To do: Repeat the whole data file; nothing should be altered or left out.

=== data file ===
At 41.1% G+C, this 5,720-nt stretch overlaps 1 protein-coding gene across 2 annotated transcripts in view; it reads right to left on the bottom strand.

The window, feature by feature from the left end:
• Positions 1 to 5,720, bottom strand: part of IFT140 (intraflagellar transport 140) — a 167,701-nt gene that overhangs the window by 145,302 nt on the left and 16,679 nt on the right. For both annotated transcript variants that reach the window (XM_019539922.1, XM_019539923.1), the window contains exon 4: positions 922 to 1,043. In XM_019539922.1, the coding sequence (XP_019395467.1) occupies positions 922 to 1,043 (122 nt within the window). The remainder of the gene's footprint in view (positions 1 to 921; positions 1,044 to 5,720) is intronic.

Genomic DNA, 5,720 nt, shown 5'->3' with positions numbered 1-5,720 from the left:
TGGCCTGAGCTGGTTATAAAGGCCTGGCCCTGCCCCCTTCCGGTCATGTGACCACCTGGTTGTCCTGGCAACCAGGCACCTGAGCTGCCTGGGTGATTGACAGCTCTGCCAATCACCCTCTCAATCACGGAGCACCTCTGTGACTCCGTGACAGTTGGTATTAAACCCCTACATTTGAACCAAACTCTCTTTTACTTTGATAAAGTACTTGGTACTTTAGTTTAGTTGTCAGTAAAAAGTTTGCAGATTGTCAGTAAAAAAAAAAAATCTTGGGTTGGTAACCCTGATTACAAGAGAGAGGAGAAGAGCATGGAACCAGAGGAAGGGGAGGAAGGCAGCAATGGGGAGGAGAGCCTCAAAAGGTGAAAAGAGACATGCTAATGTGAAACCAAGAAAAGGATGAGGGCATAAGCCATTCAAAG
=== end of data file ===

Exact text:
At 41.1% G+C, this 5,720-nt stretch overlaps 1 protein-coding gene across 2 annotated transcripts in view; it reads right to left on the bottom strand.

The window, feature by feature from the left end:
• Positions 1 to 5,720, bottom strand: part of IFT140 (intraflagellar transport 140) — a 167,701-nt gene that overhangs the window by 145,302 nt on the left and 16,679 nt on the right. For both annotated transcript variants that reach the window (XM_019539922.1, XM_019539923.1), the window contains exon 4: positions 922 to 1,043. In XM_019539922.1, the coding sequence (XP_019395467.1) occupies positions 922 to 1,043 (122 nt within the window). The remainder of the gene's footprint in view (positions 1 to 921; positions 1,044 to 5,720) is intronic.

Genomic DNA, 5,720 nt, shown 5'->3' with positions numbered 1-5,720 from the left:
TGGCCTGAGCTGGTTATAAAGGCCTGGCCCTGCCCCCTTCCGGTCATGTGACCACCTGGTTGTCCTGGCAACCAGGCACCTGAGCTGCCTGGGTGATTGACAGCTCTGCCAATCACCCTCTCAATCACGGAGCACCTCTGTGACTCCGTGACAGTTGGTATTAAACCCCTACATTTGAACCAAACTCTCTTTTACTTTGATAAAGTACTTGGTACTTTAGTTTAGTTGTCAGTAAAAAGTTTGCAGATTGTCAGTAAAAAAAAAAAATCTTGGGTTGGTAACCCTGATTACAAGAGAGAGGAGAAGAGCATGGAACCAGAGGAAGGGGAGGAAGGCAGCAATGGGGAGGAGAGCCTCAAAAGGTGAAAAGAGACATGCTAATGTGAAACCAAGAAAAGGATGAGGGCATAAGCCATTCAAAG